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LA Poker Classic

by Phil Hellmuth |  Published: Feb 28, '08

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February 28, 2008

After five grueling days I made the final table along with Phil Ivey and Nam Le. I'm too tired to BLOG much, but here is the article that I wrote tonight:

World Poker Tour Hands


I'm writing this article under a little duress. I began playing in the WPT's (World Poker Tour) L. A. Classic--at the Commerce Casino-on Saturday Feb 23. It is now Wednesday Feb 27, and I haven't answered a single email (just looked and it is only 47), or returned a phone call, in five days. And now, after a grueling "Day five" has just finished, at midnight mind you, I have this article due! Of course, the fact that I am in the final six players, along with chip leader Phil Ivey, makes me smile. I have a good shot at winning the thing, which would be worth $1.6 million (for first), but more importantly, it would be my first WPT win. I have $2.3 million in chips, and Ivey has $4.3 million in chips. It should be one helluva final table! You can check my results for the tournament on my BLOG at Phil Hellmuth.com.
Here are a few interesting hands. On day four, with the blinds at $3,000-$6,000, Shawn Buchanan limped in with 6-6, and I raised it up to $33,000 with 10-8 off suit. I started the hand with $750,000 in chips. The flop was 6-3-3, and Buchanan bet out $15,000. I called. The turn was a 10, and Buchanan bet out $20,000. I called, then the river was another ten, and Buchanan bet out $40,000. I raised him $55,000, and he called. Let's break this hand down. Buchanan's limp for $6,000 is OK with me. My $33,000 bet was an attempt to steal the pot, as I thought that Buchanan had a small pair, or a weaker hand. Buchanan's $15,000 bet was genius! We call a small bet on the flop like this one a "Floater bet." By betting $15,000 into a $72,000 pot, he has made it really easy for me to call, or raise him. My call was OK. It was such a small bet, and I thought that if the next card was a high card, then I could steal the pot from Buchanan with a big bet. I called with a plan, but considering that Buchanan already had a full house, it was a flawed plan! The $20,000 bet was a perfect bet by Buchanan, and again made it easy for me to call him with ace high, or raise him with an over pair like Q-Q. My call on the turn was pretty natural, as I did hit top pair. Buchanan's bet on the river was perfect. He gave me the chance to call him down with ace high, which was now an easier call with the board double paired. My $55,000 raise was about right, especially considering that Buchanan only had $85,000 left. Buchanan's call was OK, but he pretty much knew that I had a ten. He announced as much, but throwing away his hand for $55,000 more was nearly impossible. This was a super lucky hand for me!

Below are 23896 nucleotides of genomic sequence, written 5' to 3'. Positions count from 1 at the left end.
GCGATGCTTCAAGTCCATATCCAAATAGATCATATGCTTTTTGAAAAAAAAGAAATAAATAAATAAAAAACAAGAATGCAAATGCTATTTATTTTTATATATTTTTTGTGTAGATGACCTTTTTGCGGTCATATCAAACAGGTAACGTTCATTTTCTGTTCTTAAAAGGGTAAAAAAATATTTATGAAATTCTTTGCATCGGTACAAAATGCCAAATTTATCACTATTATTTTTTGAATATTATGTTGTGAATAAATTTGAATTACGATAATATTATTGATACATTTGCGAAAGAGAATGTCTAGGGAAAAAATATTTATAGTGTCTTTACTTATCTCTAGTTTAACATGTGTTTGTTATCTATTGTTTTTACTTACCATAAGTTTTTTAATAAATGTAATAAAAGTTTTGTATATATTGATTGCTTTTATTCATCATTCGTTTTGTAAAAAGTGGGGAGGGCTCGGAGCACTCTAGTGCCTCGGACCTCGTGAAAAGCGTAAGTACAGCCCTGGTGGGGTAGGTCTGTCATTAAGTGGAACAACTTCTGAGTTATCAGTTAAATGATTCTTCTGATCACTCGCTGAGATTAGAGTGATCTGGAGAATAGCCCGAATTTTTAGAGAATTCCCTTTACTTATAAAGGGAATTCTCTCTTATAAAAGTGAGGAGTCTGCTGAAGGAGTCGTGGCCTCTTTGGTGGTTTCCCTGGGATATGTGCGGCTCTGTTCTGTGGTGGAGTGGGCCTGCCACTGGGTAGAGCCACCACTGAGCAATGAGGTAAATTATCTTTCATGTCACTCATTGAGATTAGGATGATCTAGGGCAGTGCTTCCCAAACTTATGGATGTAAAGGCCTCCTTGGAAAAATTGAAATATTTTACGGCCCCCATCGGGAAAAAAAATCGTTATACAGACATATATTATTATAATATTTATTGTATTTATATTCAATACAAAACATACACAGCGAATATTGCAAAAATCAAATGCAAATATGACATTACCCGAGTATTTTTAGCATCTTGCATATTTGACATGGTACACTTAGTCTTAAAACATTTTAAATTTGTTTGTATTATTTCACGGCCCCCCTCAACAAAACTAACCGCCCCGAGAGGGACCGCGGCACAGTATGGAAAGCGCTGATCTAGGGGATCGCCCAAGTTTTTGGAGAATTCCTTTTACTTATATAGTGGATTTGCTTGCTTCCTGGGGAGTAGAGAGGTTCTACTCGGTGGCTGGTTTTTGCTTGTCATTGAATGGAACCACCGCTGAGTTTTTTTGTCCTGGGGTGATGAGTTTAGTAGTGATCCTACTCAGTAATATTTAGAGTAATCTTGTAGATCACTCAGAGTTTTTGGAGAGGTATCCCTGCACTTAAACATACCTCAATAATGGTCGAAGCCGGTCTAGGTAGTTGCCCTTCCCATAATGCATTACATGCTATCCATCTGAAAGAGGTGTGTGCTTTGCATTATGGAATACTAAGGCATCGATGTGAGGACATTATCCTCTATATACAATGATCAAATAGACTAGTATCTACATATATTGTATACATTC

On day five, with seven players remaining, I made a big bluff in a hand. With the blinds at $40,000-$80,000, Nam le opened for $220,000 with 10-10, and I studied awhile with Ac-2c. First, I felt like Le couldn't call an all in move. Second, I knew that six players would come back the next day to play on the "TV table," and since Le had exactly the same amount in chips, I felt that there was that additional pressure firmly on his shoulders. I mean, if he called and lost the pot, then he would miss the WPT final table, and the chance to win $1.6 million. So I pulled the trigger, and I moved all in for $1,240,000. Le studied for a long time, so I stood up and said, "Just don't put a bad beat on me." I had reraised three times at the final table, and each time I had stood up and said the same thing. Those three times I actually showed my hole cards; K-K, A-K, and A-K. I knew that Le had watched all three of those hands. He said to me, "Will you show me the hand if I fold?" I said, "Of course I will." Le still didn't look convinced, but finally, after an agonizingly long time (when you're bluffing a minute seems like an hour!), he folded his hand. I flipped up the A-2, and everyone in the room was shocked. Mike Sexton said, "What a move!" The last hand of the night came down when a player moved all in for $800,000 and I called him with A-Q. The player showed K-Q, and fortunately my hand held up. Wish me luck tomorrow! Oh that's right, by the time you read this, the tournament will be over, and you can catch it on the WPT on the Travel Channel. Good night all.

Learn more about Phil by going to his website, www.PhilHellmuth.com and visit his Web store at www.PokerBrat.com.

 
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